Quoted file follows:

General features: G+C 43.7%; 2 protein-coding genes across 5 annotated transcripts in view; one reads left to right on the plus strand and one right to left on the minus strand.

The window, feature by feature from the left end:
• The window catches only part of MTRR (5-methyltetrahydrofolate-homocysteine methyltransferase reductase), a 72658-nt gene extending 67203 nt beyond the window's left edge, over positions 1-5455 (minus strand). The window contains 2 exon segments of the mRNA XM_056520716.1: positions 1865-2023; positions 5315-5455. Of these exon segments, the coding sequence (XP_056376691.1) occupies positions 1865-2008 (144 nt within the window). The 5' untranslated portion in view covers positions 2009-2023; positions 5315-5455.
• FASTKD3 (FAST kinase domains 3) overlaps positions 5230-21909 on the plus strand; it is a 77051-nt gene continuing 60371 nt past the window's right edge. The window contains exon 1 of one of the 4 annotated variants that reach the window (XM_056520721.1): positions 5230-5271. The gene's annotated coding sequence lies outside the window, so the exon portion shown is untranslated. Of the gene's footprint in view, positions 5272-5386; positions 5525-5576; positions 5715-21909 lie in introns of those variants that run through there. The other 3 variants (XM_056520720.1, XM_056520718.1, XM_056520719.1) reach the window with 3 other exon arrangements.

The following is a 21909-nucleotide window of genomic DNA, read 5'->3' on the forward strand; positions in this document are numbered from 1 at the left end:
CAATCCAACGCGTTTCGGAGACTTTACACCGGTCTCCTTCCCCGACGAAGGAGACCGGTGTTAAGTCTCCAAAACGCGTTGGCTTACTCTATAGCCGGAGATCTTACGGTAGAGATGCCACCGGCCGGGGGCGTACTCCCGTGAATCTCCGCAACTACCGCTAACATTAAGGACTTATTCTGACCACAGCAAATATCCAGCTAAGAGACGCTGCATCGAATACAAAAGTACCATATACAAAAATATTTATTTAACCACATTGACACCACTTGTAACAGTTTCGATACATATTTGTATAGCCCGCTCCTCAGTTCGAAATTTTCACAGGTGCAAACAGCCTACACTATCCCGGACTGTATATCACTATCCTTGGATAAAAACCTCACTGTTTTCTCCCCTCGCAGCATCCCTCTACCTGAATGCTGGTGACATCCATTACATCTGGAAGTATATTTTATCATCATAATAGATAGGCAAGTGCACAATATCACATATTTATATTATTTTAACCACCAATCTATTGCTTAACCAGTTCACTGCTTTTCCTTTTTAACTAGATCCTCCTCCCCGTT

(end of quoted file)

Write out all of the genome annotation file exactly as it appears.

General features: G+C 43.7%; 2 protein-coding genes across 5 annotated transcripts in view; one reads left to right on the plus strand and one right to left on the minus strand.

The window, feature by feature from the left end:
• The window catches only part of MTRR (5-methyltetrahydrofolate-homocysteine methyltransferase reductase), a 72658-nt gene extending 67203 nt beyond the window's left edge, over positions 1-5455 (minus strand). The window contains 2 exon segments of the mRNA XM_056520716.1: positions 1865-2023; positions 5315-5455. Of these exon segments, the coding sequence (XP_056376691.1) occupies positions 1865-2008 (144 nt within the window). The 5' untranslated portion in view covers positions 2009-2023; positions 5315-5455.
• FASTKD3 (FAST kinase domains 3) overlaps positions 5230-21909 on the plus strand; it is a 77051-nt gene continuing 60371 nt past the window's right edge. The window contains exon 1 of one of the 4 annotated variants that reach the window (XM_056520721.1): positions 5230-5271. The gene's annotated coding sequence lies outside the window, so the exon portion shown is untranslated. Of the gene's footprint in view, positions 5272-5386; positions 5525-5576; positions 5715-21909 lie in introns of those variants that run through there. The other 3 variants (XM_056520720.1, XM_056520718.1, XM_056520719.1) reach the window with 3 other exon arrangements.

The following is a 21909-nucleotide window of genomic DNA, read 5'->3' on the forward strand; positions in this document are numbered from 1 at the left end:
CAATCCAACGCGTTTCGGAGACTTTACACCGGTCTCCTTCCCCGACGAAGGAGACCGGTGTTAAGTCTCCAAAACGCGTTGGCTTACTCTATAGCCGGAGATCTTACGGTAGAGATGCCACCGGCCGGGGGCGTACTCCCGTGAATCTCCGCAACTACCGCTAACATTAAGGACTTATTCTGACCACAGCAAATATCCAGCTAAGAGACGCTGCATCGAATACAAAAGTACCATATACAAAAATATTTATTTAACCACATTGACACCACTTGTAACAGTTTCGATACATATTTGTATAGCCCGCTCCTCAGTTCGAAATTTTCACAGGTGCAAACAGCCTACACTATCCCGGACTGTATATCACTATCCTTGGATAAAAACCTCACTGTTTTCTCCCCTCGCAGCATCCCTCTACCTGAATGCTGGTGACATCCATTACATCTGGAAGTATATTTTATCATCATAATAGATAGGCAAGTGCACAATATCACATATTTATATTATTTTAACCACCAATCTATTGCTTAACCAGTTCACTGCTTTTCCTTTTTAACTAGATCCTCCTCCCCGTT